Dear High Commissioner,
This will be my last official communication to you as Director of the New York Office of the High Commissioner for Human Rights.
I write at a moment of great anguish for the world, including for many of our colleagues. Once again, we are seeing a genocide unfolding before our eyes, and the Organization that we serve appears powerless to stop it. As someone who has investigated human rights in Palestine since the 1980s, lived in Gaza as a UN human rights advisor in the 1990s, and carried out several human rights missions to the country before and since, this is deeply personal to me.
I also worked in these halls through the genocides against the Tutsis, Bosnian Muslims, the Yazidi, and the Rohingya. In each case, when the dust settled on the horrors that had been perpetrated against defenseless civilian populations, it became painfully clear that we had failed in our duty to meet the imperatives of prevention of mass atrocities, of protection of the vulnerable, and of accountability for perpetrators. And so it has been with successive waves of murder and persecution against the Palestinians throughout the entire life of the UN.
High Commissioner, we are failing again.
As a human rights lawyer with more than three decades of experience in the field, I know well that the concept of genocide has often been subject to political abuse. But the current wholesale slaughter of the Palestinian people, rooted in an ethno-nationalist settler colonial ideology, in continuation of decades of their systematic persecution and purging, based entirely upon their status as Arabs, and coupled with explicit statements of intent by leaders in the Israeli government and military, leaves no room for doubt or debate. In Gaza, civilian homes, schools, churches, mosques, and medical institutions are wantonly attacked as thousands of civilians are massacred. In the West Bank, including occupied Jerusalem, homes are seized and reassigned based entirely on race, and violent settler pogroms are accompanied by Israeli military units. Across the land, Apartheid rules.
This is a text-book case of genocide. The European, ethno-nationalist, settler colonial project in Palestine has entered its final phase, toward the expedited destruction of the last remnants of indigenous Palestinian life in Palestine. What’s more, the governments of the United States, the United Kingdom, and much of Europe, are wholly complicit in the horrific assault. Not only are these governments refusing to meet their treaty obligations “to ensure respect” for the Geneva Conventions, but they are in fact actively arming the assault, providing economic and intelligence support, and giving political and diplomatic cover for Israel’s atrocities.
In concert with this, western corporate media, increasingly captured and state-adjacent, are in open breach of Article 20 of the ICCPR, continuously dehumanizing Palestinians to facilitate the genocide, and broadcasting propaganda for war and advocacy of national, racial, or religious hatred that constitutes incitement to discrimination, hostility, and violence. US-based social media companies are suppressing the voices of human rights defenders while amplifying pro-Israel propaganda. Israel lobby online-trolls and GONGOS are harassing and smearing human rights defenders, and western universities and employers are collaborating with them to punish those who dare to speak out against the atrocities. In the wake of this genocide, there must be an accounting for these actors as well, just as there was for radio Milles Collines in Rwanda.
In such circumstances, the demands on our organization for principled and effective action are greater than ever. But we have not met the challenge. The protective enforcement power Security Council has again been blocked by US intransigence, the SG is under assault for the mildest of protestations, and our human rights mechanisms are under sustained slanderous attack by an organized, online impunity network.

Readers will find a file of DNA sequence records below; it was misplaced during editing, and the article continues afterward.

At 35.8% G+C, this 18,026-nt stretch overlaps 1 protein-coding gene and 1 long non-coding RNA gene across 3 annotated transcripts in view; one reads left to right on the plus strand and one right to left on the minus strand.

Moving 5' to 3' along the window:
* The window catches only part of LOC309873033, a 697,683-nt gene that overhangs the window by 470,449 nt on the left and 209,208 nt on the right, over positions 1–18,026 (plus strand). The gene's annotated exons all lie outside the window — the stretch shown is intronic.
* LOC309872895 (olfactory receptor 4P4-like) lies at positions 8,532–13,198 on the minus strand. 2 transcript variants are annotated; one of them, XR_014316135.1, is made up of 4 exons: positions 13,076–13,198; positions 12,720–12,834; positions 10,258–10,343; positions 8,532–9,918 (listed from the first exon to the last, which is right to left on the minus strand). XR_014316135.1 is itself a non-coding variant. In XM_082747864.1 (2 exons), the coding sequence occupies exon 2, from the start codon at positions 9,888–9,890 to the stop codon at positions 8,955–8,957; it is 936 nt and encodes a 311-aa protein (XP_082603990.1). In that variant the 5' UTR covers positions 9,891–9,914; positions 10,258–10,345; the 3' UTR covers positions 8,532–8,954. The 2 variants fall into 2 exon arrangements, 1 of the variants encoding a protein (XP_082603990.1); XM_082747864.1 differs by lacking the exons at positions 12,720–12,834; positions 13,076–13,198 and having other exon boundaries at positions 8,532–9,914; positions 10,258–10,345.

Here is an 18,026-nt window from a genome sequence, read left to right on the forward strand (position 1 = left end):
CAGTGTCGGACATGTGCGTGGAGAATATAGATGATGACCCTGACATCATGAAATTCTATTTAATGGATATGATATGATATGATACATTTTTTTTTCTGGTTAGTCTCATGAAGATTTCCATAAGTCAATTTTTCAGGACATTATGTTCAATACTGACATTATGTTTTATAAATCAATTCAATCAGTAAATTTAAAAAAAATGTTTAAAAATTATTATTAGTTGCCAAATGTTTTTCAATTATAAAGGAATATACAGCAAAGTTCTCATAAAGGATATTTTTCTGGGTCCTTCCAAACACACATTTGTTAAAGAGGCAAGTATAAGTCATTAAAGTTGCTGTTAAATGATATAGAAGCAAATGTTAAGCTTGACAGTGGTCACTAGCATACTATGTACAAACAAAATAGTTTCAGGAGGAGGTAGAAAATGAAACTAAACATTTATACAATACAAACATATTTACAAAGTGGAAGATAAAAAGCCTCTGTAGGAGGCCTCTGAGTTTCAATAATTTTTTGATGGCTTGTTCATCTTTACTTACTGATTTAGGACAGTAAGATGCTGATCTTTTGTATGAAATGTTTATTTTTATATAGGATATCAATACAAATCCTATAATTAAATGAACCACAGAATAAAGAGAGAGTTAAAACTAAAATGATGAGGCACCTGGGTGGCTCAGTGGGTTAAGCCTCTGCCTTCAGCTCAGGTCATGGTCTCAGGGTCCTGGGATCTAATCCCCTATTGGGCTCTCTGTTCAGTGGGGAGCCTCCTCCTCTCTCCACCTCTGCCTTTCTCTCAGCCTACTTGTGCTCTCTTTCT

Decades of distraction by the illusory and largely disingenuous promises of Oslo have diverted the Organization from its core duty to defend international law, international human rights, and the Charter itself. The mantra of the “two-state solution” has become an open joke in the corridors of the UN, both for its utter impossibility in fact, and for its total failure to account for the inalienable human rights of the Palestinian people. The so-called “Quartet” has become nothing more than a fig leaf for inaction and for subservience to a brutal status quo. The (US-scripted) deference to “agreements between the parties themselves” (in place of international law) was always a transparent slight-of-hand, designed to reinforce the power of Israel over the rights of the occupied and dispossessed Palestinians.
High Commissioner, I came to this Organization first in the 1980s, because I found in it a principled, normbased institution that was squarely on the side of human rights, including in cases where the powerful US, UK, and Europe were not on our side. While my own government, its subsidiarity institutions, and much of the US media were still supporting or justifying South African apartheid, Israeli oppression, and Central American death squads, the UN was standing up for the oppressed peoples of those lands. We had international law on our side. We had human rights on our side. We had principle on our side. Our authority was rooted in our integrity. But no more.
In recent decades, key parts of the UN have surrendered to the power of the US, and to fear of the Israel Lobby, to abandon these principles, and to retreat from international law itself. We have lost a lot in this abandonment, not least our own global credibility. But the Palestinian people have sustained the biggest losses as a result of our failures. It is a stunning historic irony that the Universal Declaration of Human Rights was adopted in the same year that the Nakba was perpetrated against the Palestinian people. As we commemorate the 75th Anniversary of the UDHR, we would do well to abandon the old cliché that the UDHR was born out of the atrocities that proceeded it, and to admit that it was born alongside one of the most atrocious genocides of the 20th Century, that of the destruction of Palestine. In some sense, the framers were promising human rights to everyone, except the Palestinian people. And let us remember as well, that the UN itself carries the original sin of helping to facilitate the dispossession of the Palestinian people by ratifying the European settler colonial project that seized Palestinian land and turned it over to the colonists. We have much for which to atone.
But the path to atonement is clear. We have much to learn from the principled stance taken in cities around the world in recent days, as masses of people stand up against the genocide, even at risk of beatings and arrest. Palestinians and their allies, human rights defenders of every stripe, Christian and Muslim organizations, and progressive Jewish voices saying “not in our name”, are all leading the way. All we have to do is to follow them.